Miley Cyrus just can’t catch a break. After being laid up in a hospital for more than a week due to a “severe allergic reaction” to the prescription antibiotic Cephalexin, the singer had to push back the first two dates of her upcoming European tour.
And just when it seemed like she was on the mend, telling Ryan Seacrest in an interview earlier this week that she was feeling strong and ready to rock the stage again. So what’s going on with Miley?
“In general, adverse reactions to medications are frequently encountered and, among these, adverse reactions to antibiotics are the most frequent,” said Dr. David Lang, Department Chair for Allergy and Immunology at the Cleveland Clinic.
Lang, who has no first-hand knowledge of the Cyrus case and was speaking in general terms, said penicillin and related drugs rank first in terms of allergic reactions to antibiotics. Cyrus told Seacrest she is allergic to penicillin and didn’t realize that the Cephalexin she was prescribed to treat a sinus infection had the drug in it.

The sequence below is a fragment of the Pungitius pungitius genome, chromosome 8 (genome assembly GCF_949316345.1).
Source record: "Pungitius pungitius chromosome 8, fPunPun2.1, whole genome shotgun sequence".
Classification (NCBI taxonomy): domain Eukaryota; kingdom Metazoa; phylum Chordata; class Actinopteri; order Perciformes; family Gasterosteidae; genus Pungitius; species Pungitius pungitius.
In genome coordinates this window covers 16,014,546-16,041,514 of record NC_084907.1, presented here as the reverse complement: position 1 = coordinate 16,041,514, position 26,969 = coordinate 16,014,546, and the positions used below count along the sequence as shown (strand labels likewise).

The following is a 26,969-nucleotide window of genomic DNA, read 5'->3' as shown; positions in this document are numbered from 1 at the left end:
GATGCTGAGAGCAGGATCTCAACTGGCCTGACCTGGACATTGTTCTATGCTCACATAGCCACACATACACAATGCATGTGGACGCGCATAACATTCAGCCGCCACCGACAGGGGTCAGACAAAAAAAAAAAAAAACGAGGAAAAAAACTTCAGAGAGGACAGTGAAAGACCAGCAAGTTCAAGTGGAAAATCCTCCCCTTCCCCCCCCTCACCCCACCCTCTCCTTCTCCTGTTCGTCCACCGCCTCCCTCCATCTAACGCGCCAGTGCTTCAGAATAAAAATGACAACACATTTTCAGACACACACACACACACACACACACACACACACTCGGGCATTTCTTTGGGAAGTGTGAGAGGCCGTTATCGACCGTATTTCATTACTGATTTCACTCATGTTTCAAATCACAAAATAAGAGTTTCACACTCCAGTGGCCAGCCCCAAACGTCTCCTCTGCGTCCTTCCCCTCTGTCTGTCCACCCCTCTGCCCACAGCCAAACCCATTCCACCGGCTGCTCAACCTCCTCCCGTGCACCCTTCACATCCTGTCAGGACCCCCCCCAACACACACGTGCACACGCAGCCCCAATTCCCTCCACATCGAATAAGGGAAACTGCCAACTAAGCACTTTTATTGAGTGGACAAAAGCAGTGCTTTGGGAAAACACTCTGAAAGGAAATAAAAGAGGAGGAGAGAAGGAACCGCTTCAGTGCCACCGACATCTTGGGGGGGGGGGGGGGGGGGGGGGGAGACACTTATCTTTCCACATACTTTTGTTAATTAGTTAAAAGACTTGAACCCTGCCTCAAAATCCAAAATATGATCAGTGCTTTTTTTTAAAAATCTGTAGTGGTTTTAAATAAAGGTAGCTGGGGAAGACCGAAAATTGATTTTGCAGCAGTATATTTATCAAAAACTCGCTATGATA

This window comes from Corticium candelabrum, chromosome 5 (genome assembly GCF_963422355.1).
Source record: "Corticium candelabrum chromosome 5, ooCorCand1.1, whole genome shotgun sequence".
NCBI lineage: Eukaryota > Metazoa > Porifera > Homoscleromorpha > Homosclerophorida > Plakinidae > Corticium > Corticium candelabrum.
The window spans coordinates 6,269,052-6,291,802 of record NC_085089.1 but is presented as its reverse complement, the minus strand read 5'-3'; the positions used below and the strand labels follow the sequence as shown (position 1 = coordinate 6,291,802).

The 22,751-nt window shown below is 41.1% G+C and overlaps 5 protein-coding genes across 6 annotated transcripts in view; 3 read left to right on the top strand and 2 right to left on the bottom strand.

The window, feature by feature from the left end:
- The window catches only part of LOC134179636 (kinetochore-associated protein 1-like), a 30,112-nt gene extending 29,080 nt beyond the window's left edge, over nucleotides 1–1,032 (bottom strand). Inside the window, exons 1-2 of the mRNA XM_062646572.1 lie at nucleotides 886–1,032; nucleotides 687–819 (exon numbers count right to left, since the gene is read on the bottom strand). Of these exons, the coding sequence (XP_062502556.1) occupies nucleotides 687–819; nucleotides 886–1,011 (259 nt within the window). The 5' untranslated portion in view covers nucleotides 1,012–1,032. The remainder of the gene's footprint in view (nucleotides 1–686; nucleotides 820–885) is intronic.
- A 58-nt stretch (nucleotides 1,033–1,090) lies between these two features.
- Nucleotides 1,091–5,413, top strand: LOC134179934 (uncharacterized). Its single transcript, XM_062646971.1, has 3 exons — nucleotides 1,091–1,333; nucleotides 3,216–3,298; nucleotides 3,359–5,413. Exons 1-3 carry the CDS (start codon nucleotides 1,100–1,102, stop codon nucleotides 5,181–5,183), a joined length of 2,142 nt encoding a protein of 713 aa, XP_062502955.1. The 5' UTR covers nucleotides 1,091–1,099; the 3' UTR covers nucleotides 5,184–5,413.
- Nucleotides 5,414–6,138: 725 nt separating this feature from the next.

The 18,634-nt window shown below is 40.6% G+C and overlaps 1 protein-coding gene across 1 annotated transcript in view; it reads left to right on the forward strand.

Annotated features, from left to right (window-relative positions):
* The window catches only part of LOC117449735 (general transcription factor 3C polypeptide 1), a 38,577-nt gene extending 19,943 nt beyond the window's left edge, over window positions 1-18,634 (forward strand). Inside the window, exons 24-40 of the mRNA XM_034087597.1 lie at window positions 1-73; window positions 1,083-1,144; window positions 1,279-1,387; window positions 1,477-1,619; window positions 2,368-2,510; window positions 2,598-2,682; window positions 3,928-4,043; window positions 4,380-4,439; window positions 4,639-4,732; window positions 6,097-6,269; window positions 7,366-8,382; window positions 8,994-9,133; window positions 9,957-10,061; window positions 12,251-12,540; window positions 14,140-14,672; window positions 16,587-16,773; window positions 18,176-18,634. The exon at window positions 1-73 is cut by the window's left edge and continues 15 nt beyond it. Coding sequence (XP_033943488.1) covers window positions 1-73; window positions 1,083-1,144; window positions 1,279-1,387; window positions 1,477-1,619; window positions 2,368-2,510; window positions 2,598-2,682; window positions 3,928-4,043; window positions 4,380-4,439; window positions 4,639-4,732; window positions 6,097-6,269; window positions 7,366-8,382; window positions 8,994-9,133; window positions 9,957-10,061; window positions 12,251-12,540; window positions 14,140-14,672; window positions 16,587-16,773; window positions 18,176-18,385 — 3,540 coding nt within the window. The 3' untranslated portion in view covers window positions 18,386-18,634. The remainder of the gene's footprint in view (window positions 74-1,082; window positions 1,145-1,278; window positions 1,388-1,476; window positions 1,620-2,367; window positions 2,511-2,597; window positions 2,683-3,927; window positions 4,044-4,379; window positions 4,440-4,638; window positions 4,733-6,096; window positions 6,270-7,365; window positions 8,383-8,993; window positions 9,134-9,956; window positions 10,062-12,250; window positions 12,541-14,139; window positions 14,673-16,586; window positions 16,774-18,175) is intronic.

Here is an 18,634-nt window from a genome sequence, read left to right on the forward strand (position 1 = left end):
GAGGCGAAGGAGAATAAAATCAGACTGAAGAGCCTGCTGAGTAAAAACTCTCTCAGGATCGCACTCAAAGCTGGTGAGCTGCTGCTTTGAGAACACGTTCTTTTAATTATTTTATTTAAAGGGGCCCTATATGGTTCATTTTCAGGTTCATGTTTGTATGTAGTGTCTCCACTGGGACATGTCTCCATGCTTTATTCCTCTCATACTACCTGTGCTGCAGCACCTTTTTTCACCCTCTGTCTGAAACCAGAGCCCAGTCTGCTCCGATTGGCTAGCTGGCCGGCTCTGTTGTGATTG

Lang said that Cephalexin is among the most commonly prescribed antibiotics and that some people who react to penicillin may react to Cephalexin as well. “In some cases the reaction is sufficiently mild that the suspension of the antibiotic is enough to get back to normal,” he said. “But in others, it is more serious.”
In some cases, the reaction requires hospitalization and may cause a skin rash that could be serious, as well as other complications, including liver and kidney impairment and a negative effect on white or red blood cell counts. The effects could range from mild to potentially life-threatening in the worst cases. Cyrus’ doctors said that she could feel the effects of the allergic reaction for anywhere between 5 to 27 days.
“Once the immune system starts to react to the drug, the duration of the illness is contingent on the severity of the reaction,” Lang said. Steroid therapy is one way to deal with the allergy, but there could be a delay between when the antibiotics are stopped and the steroid therapy begins to take effect. Complicating matters, he added, is that there’s also a risk of an adverse reaction to the steroids.
“In most cases, patients make a full recovery,” Lang said.